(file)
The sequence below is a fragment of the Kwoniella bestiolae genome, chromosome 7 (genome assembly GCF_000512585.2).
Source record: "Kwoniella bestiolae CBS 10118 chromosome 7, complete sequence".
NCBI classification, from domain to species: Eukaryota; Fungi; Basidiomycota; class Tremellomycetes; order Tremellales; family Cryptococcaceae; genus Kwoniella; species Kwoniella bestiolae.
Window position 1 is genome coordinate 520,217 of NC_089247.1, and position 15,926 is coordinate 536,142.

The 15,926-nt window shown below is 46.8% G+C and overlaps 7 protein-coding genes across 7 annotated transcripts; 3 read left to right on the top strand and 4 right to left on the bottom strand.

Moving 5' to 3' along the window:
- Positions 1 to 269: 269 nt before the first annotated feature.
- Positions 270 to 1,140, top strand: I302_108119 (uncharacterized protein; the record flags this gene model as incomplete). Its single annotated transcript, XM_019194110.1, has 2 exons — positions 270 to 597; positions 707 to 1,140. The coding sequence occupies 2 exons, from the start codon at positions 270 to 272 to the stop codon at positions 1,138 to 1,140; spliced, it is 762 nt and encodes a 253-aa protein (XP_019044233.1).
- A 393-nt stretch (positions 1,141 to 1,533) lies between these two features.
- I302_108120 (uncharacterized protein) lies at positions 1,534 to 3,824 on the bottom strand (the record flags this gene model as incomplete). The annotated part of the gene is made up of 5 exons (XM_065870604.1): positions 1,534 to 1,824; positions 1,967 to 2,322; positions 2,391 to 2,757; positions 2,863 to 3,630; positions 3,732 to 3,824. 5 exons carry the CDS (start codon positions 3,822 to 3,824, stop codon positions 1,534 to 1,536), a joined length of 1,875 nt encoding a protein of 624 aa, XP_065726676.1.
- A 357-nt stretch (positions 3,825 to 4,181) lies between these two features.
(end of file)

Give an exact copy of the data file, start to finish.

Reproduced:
The sequence below is a fragment of the Kwoniella bestiolae genome, chromosome 7 (genome assembly GCF_000512585.2).
Source record: "Kwoniella bestiolae CBS 10118 chromosome 7, complete sequence".
NCBI classification, from domain to species: Eukaryota; Fungi; Basidiomycota; class Tremellomycetes; order Tremellales; family Cryptococcaceae; genus Kwoniella; species Kwoniella bestiolae.
Window position 1 is genome coordinate 520,217 of NC_089247.1, and position 15,926 is coordinate 536,142.

The 15,926-nt window shown below is 46.8% G+C and overlaps 7 protein-coding genes across 7 annotated transcripts; 3 read left to right on the top strand and 4 right to left on the bottom strand.

Moving 5' to 3' along the window:
- Positions 1 to 269: 269 nt before the first annotated feature.
- Positions 270 to 1,140, top strand: I302_108119 (uncharacterized protein; the record flags this gene model as incomplete). Its single annotated transcript, XM_019194110.1, has 2 exons — positions 270 to 597; positions 707 to 1,140. The coding sequence occupies 2 exons, from the start codon at positions 270 to 272 to the stop codon at positions 1,138 to 1,140; spliced, it is 762 nt and encodes a 253-aa protein (XP_019044233.1).
- A 393-nt stretch (positions 1,141 to 1,533) lies between these two features.
- I302_108120 (uncharacterized protein) lies at positions 1,534 to 3,824 on the bottom strand (the record flags this gene model as incomplete). The annotated part of the gene is made up of 5 exons (XM_065870604.1): positions 1,534 to 1,824; positions 1,967 to 2,322; positions 2,391 to 2,757; positions 2,863 to 3,630; positions 3,732 to 3,824. 5 exons carry the CDS (start codon positions 3,822 to 3,824, stop codon positions 1,534 to 1,536), a joined length of 1,875 nt encoding a protein of 624 aa, XP_065726676.1.
- A 357-nt stretch (positions 3,825 to 4,181) lies between these two features.